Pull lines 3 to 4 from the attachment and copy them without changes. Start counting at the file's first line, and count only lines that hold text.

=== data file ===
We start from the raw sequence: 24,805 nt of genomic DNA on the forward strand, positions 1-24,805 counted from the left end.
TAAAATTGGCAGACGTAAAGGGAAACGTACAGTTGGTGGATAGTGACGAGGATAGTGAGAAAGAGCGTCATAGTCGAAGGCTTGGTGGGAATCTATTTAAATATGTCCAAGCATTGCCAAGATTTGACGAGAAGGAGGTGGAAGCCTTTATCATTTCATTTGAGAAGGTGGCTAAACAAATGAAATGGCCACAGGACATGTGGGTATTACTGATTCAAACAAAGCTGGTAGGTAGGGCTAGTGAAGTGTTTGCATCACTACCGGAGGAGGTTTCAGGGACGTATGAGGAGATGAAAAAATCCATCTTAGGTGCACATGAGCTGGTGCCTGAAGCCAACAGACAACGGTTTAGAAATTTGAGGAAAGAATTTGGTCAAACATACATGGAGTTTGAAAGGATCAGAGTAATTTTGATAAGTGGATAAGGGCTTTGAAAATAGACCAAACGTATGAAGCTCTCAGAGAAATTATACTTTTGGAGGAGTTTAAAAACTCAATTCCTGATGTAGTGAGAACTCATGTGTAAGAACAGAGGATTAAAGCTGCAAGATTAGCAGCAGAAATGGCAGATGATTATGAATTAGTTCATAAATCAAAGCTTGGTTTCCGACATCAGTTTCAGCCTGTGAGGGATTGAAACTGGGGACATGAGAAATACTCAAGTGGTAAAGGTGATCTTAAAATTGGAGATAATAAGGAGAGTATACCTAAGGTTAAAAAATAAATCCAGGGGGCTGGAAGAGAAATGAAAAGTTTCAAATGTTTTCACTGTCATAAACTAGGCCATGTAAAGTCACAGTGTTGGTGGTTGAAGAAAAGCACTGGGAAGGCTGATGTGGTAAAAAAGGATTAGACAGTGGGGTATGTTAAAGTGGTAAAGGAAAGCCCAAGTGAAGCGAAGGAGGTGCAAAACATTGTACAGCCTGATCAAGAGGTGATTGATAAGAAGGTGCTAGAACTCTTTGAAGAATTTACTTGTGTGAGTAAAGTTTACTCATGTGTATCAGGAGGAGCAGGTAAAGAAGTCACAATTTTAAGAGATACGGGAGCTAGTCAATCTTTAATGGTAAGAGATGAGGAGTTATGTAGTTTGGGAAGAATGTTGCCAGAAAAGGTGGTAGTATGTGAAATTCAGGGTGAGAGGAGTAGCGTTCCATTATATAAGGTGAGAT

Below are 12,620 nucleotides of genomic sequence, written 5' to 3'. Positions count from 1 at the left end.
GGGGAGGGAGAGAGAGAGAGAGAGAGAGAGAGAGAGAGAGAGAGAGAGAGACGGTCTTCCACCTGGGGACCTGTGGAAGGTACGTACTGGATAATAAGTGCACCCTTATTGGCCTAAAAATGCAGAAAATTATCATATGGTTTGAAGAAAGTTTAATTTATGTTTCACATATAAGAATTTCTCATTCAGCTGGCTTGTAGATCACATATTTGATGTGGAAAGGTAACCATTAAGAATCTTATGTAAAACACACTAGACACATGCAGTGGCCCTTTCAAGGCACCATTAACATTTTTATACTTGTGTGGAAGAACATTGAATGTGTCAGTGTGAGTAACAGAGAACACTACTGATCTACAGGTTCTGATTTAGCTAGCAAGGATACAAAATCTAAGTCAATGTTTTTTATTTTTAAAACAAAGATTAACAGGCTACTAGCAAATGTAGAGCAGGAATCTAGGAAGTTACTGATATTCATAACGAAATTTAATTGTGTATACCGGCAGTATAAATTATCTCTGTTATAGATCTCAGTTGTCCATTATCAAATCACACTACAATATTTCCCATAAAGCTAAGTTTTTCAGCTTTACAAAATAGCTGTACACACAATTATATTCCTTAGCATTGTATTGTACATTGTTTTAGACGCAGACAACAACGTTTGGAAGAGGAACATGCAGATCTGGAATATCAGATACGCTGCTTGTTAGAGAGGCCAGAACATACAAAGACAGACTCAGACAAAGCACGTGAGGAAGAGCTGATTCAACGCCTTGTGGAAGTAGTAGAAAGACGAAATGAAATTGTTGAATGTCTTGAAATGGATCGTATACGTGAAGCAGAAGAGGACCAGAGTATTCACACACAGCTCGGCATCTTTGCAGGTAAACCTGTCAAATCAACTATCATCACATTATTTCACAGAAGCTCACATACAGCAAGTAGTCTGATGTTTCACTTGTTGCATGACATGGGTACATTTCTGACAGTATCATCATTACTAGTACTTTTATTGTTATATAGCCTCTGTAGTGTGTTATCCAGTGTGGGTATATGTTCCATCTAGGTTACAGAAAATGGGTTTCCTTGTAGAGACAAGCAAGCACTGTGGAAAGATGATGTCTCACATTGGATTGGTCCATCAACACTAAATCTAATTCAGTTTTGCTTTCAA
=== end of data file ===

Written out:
Below are 12,620 nucleotides of genomic sequence, written 5' to 3'. Positions count from 1 at the left end.
GGGGAGGGAGAGAGAGAGAGAGAGAGAGAGAGAGAGAGAGAGAGAGAGAGACGGTCTTCCACCTGGGGACCTGTGGAAGGTACGTACTGGATAATAAGTGCACCCTTATTGGCCTAAAAATGCAGAAAATTATCATATGGTTTGAAGAAAGTTTAATTTATGTTTCACATATAAGAATTTCTCATTCAGCTGGCTTGTAGATCACATATTTGATGTGGAAAGGTAACCATTAAGAATCTTATGTAAAACACACTAGACACATGCAGTGGCCCTTTCAAGGCACCATTAACATTTTTATACTTGTGTGGAAGAACATTGAATGTGTCAGTGTGAGTAACAGAGAACACTACTGATCTACAGGTTCTGATTTAGCTAGCAAGGATACAAAATCTAAGTCAATGTTTTTTATTTTTAAAACAAAGATTAACAGGCTACTAGCAAATGTAGAGCAGGAATCTAGGAAGTTACTGATATTCATAACGAAATTTAATTGTGTATACCGGCAGTATAAATTATCTCTGTTATAGATCTCAGTTGTCCATTATCAAATCACACTACAATATTTCCCATAAAGCTAAGTTTTTCAGCTTTACAAAATAGCTGTACACACAATTATATTCCTTAGCATTGTATTGTACATTGTTTTAGACGCAGACAACAACGTTTGGAAGAGGAACATGCAGATCTGGAATATCAGATACGCTGCTTGTTAGAGAGGCCAGAACATACAAAGACAGACTCAGACAAAGCACGTGAGGAAGAGCTGATTCAACGCCTTGTGGAAGTAGTAGAAAGACGAAATGAAATTGTTGAATGTCTTGAAATGGATCGTATACGTGAAGCAGAAGAGGACCAGAGTATTCACACACAGCTCGGCATCTTTGCAGGTAAACCTGTCAAATCAACTATCATCACATTATTTCACAGAAGCTCACATACAGCAAGTAGTCTGATGTTTCACTTGTTGCATGACATGGGTACATTTCTGACAGTATCATCATTACTAGTACTTTTATTGTTATATAGCCTCTGTAGTGTGTTATCCAGTGTGGGTATATGTTCCATCTAGGTTACAGAAAATGGGTTTCCTTGTAGAGACAAGCAAGCACTGTGGAAAGATGATGTCTCACATTGGATTGGTCCATCAACACTAAATCTAATTCAGTTTTGCTTTCAA